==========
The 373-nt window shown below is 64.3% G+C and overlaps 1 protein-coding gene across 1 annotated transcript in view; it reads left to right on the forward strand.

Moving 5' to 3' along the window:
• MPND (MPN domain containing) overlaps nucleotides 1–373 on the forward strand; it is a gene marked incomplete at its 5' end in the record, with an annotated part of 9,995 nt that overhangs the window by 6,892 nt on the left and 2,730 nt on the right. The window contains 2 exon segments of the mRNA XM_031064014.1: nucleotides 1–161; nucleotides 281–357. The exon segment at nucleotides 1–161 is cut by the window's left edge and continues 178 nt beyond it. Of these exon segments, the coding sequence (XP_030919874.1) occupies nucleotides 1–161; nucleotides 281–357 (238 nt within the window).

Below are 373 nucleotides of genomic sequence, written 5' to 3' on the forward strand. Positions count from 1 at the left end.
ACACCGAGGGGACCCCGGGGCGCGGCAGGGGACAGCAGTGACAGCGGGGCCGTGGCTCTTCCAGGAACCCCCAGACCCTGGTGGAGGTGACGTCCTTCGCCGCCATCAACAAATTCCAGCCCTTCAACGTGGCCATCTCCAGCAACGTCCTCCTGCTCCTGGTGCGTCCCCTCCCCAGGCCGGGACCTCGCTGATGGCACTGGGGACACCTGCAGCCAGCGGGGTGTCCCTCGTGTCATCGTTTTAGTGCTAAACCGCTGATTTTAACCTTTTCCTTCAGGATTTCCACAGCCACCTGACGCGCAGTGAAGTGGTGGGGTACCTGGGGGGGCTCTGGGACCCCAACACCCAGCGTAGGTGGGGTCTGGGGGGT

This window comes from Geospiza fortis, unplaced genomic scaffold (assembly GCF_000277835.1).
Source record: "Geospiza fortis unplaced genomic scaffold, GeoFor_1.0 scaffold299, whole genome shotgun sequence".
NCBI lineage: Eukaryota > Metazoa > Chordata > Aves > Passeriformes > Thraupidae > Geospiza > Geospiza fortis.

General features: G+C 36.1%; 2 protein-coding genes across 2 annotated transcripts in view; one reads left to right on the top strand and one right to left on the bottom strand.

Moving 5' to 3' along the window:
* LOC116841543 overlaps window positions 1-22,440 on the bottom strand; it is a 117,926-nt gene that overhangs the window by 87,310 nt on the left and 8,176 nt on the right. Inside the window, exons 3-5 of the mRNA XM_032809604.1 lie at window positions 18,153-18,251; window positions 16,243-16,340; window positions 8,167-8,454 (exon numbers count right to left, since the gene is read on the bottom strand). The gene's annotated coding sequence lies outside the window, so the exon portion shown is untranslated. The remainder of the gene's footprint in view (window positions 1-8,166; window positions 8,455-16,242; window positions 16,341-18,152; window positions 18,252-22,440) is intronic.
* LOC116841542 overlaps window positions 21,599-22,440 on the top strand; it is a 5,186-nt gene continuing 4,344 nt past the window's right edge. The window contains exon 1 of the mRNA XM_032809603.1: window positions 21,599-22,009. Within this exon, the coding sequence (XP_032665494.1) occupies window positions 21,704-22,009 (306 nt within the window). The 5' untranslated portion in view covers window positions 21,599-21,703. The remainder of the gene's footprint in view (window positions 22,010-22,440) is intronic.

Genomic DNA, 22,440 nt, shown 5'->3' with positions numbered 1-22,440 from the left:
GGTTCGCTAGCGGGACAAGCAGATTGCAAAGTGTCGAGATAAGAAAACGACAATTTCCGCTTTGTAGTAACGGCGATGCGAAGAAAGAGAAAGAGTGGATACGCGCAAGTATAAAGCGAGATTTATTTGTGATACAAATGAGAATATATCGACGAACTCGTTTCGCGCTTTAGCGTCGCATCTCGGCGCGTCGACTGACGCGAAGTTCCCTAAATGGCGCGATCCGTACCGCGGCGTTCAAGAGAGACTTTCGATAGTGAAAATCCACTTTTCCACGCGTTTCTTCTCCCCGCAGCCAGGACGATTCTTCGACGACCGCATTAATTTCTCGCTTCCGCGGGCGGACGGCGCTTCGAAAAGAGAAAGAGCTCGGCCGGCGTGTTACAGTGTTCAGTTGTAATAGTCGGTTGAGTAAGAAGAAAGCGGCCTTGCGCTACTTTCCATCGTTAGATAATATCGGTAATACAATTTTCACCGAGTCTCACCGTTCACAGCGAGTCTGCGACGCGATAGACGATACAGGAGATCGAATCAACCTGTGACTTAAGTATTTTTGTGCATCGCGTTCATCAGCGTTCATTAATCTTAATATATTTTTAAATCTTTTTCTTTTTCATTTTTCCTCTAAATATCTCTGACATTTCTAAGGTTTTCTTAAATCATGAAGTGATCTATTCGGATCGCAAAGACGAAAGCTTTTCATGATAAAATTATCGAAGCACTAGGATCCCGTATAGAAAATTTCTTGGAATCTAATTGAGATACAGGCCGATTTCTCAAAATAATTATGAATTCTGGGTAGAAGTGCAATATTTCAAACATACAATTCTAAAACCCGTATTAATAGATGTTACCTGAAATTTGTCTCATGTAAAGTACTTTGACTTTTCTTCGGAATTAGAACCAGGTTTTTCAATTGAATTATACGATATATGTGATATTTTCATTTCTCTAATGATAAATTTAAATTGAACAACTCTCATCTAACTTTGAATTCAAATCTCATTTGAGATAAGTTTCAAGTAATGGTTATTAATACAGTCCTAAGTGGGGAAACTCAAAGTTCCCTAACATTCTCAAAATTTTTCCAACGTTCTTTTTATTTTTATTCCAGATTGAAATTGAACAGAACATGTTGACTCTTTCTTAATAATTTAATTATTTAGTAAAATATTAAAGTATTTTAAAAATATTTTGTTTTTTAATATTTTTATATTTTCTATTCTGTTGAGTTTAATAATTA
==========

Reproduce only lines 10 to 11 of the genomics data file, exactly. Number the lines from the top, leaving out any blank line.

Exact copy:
Moving 5' to 3' along the window:
* LOC116841543 overlaps window positions 1-22,440 on the bottom strand; it is a 117,926-nt gene that overhangs the window by 87,310 nt on the left and 8,176 nt on the right. Inside the window, exons 3-5 of the mRNA XM_032809604.1 lie at window positions 18,153-18,251; window positions 16,243-16,340; window positions 8,167-8,454 (exon numbers count right to left, since the gene is read on the bottom strand). The gene's annotated coding sequence lies outside the window, so the exon portion shown is untranslated. The remainder of the gene's footprint in view (window positions 1-8,166; window positions 8,455-16,242; window positions 16,341-18,152; window positions 18,252-22,440) is intronic.